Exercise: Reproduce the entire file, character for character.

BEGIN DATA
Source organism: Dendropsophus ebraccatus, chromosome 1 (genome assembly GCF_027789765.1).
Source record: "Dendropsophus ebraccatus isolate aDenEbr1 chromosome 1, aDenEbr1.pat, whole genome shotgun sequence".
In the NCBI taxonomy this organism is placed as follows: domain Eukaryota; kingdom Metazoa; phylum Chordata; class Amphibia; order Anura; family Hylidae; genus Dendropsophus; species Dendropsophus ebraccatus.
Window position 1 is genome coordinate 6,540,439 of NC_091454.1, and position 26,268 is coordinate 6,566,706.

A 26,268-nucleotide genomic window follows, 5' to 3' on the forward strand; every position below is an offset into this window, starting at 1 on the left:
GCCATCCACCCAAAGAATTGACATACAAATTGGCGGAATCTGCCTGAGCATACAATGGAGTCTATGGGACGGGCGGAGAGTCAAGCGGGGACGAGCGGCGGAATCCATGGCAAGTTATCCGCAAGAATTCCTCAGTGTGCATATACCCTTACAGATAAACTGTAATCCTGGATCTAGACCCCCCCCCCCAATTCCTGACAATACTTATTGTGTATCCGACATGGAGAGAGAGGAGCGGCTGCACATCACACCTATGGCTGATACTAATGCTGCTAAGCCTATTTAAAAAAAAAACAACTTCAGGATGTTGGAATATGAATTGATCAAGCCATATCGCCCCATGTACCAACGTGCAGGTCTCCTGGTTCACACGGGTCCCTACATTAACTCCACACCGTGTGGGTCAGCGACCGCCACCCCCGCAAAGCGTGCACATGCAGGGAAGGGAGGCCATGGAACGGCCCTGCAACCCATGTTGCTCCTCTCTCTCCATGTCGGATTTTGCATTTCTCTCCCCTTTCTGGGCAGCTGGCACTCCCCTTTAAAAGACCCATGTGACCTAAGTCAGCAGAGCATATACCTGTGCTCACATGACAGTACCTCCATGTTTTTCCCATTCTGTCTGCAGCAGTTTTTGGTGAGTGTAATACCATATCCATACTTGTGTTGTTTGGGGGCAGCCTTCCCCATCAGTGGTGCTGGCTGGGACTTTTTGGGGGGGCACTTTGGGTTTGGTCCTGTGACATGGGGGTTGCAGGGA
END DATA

Source organism: Dendropsophus ebraccatus, chromosome 1 (genome assembly GCF_027789765.1).
Source record: "Dendropsophus ebraccatus isolate aDenEbr1 chromosome 1, aDenEbr1.pat, whole genome shotgun sequence".
In the NCBI taxonomy this organism is placed as follows: domain Eukaryota; kingdom Metazoa; phylum Chordata; class Amphibia; order Anura; family Hylidae; genus Dendropsophus; species Dendropsophus ebraccatus.
Window position 1 is genome coordinate 6,540,439 of NC_091454.1, and position 26,268 is coordinate 6,566,706.

A 26,268-nucleotide genomic window follows, 5' to 3' on the forward strand; every position below is an offset into this window, starting at 1 on the left:
GCCATCCACCCAAAGAATTGACATACAAATTGGCGGAATCTGCCTGAGCATACAATGGAGTCTATGGGACGGGCGGAGAGTCAAGCGGGGACGAGCGGCGGAATCCATGGCAAGTTATCCGCAAGAATTCCTCAGTGTGCATATACCCTTACAGATAAACTGTAATCCTGGATCTAGACCCCCCCCCCCAATTCCTGACAATACTTATTGTGTATCCGACATGGAGAGAGAGGAGCGGCTGCACATCACACCTATGGCTGATACTAATGCTGCTAAGCCTATTTAAAAAAAAAACAACTTCAGGATGTTGGAATATGAATTGATCAAGCCATATCGCCCCATGTACCAACGTGCAGGTCTCCTGGTTCACACGGGTCCCTACATTAACTCCACACCGTGTGGGTCAGCGACCGCCACCCCCGCAAAGCGTGCACATGCAGGGAAGGGAGGCCATGGAACGGCCCTGCAACCCATGTTGCTCCTCTCTCTCCATGTCGGATTTTGCATTTCTCTCCCCTTTCTGGGCAGCTGGCACTCCCCTTTAAAAGACCCATGTGACCTAAGTCAGCAGAGCATATACCTGTGCTCACATGACAGTACCTCCATGTTTTTCCCATTCTGTCTGCAGCAGTTTTTGGTGAGTGTAATACCATATCCATACTTGTGTTGTTTGGGGGCAGCCTTCCCCATCAGTGGTGCTGGCTGGGACTTTTTGGGGGGGCACTTTGGGTTTGGTCCTGTGACATGGGGGTTGCAGGGA